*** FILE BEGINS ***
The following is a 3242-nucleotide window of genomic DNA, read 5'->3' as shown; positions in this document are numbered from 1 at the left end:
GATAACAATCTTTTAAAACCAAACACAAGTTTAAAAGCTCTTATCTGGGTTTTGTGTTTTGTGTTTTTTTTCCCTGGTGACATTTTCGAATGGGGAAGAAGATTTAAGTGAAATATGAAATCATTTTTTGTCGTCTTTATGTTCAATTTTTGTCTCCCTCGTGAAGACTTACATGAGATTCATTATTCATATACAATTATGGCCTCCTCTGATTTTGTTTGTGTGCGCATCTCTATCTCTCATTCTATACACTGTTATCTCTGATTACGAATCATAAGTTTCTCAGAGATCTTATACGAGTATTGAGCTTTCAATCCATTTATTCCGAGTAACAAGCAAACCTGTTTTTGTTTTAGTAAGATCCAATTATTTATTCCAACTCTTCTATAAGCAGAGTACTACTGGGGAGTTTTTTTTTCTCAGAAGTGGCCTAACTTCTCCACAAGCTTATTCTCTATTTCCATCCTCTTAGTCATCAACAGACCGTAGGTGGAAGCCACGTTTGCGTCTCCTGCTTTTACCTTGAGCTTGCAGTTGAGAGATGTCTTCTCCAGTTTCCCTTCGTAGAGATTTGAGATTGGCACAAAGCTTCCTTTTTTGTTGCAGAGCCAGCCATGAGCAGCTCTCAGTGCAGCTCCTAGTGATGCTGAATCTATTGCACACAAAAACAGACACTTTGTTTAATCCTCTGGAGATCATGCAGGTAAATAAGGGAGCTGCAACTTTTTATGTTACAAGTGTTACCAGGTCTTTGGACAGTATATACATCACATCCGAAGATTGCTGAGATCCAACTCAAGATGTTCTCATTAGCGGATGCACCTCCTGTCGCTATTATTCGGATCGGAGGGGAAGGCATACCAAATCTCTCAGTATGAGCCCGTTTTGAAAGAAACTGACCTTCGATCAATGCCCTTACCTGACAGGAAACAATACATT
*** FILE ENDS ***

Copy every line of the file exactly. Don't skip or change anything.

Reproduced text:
The following is a 3242-nucleotide window of genomic DNA, read 5'->3' as shown; positions in this document are numbered from 1 at the left end:
GATAACAATCTTTTAAAACCAAACACAAGTTTAAAAGCTCTTATCTGGGTTTTGTGTTTTGTGTTTTTTTTCCCTGGTGACATTTTCGAATGGGGAAGAAGATTTAAGTGAAATATGAAATCATTTTTTGTCGTCTTTATGTTCAATTTTTGTCTCCCTCGTGAAGACTTACATGAGATTCATTATTCATATACAATTATGGCCTCCTCTGATTTTGTTTGTGTGCGCATCTCTATCTCTCATTCTATACACTGTTATCTCTGATTACGAATCATAAGTTTCTCAGAGATCTTATACGAGTATTGAGCTTTCAATCCATTTATTCCGAGTAACAAGCAAACCTGTTTTTGTTTTAGTAAGATCCAATTATTTATTCCAACTCTTCTATAAGCAGAGTACTACTGGGGAGTTTTTTTTTCTCAGAAGTGGCCTAACTTCTCCACAAGCTTATTCTCTATTTCCATCCTCTTAGTCATCAACAGACCGTAGGTGGAAGCCACGTTTGCGTCTCCTGCTTTTACCTTGAGCTTGCAGTTGAGAGATGTCTTCTCCAGTTTCCCTTCGTAGAGATTTGAGATTGGCACAAAGCTTCCTTTTTTGTTGCAGAGCCAGCCATGAGCAGCTCTCAGTGCAGCTCCTAGTGATGCTGAATCTATTGCACACAAAAACAGACACTTTGTTTAATCCTCTGGAGATCATGCAGGTAAATAAGGGAGCTGCAACTTTTTATGTTACAAGTGTTACCAGGTCTTTGGACAGTATATACATCACATCCGAAGATTGCTGAGATCCAACTCAAGATGTTCTCATTAGCGGATGCACCTCCTGTCGCTATTATTCGGATCGGAGGGGAAGGCATACCAAATCTCTCAGTATGAGCCCGTTTTGAAAGAAACTGACCTTCGATCAATGCCCTTACCTGACAGGAAACAATACATT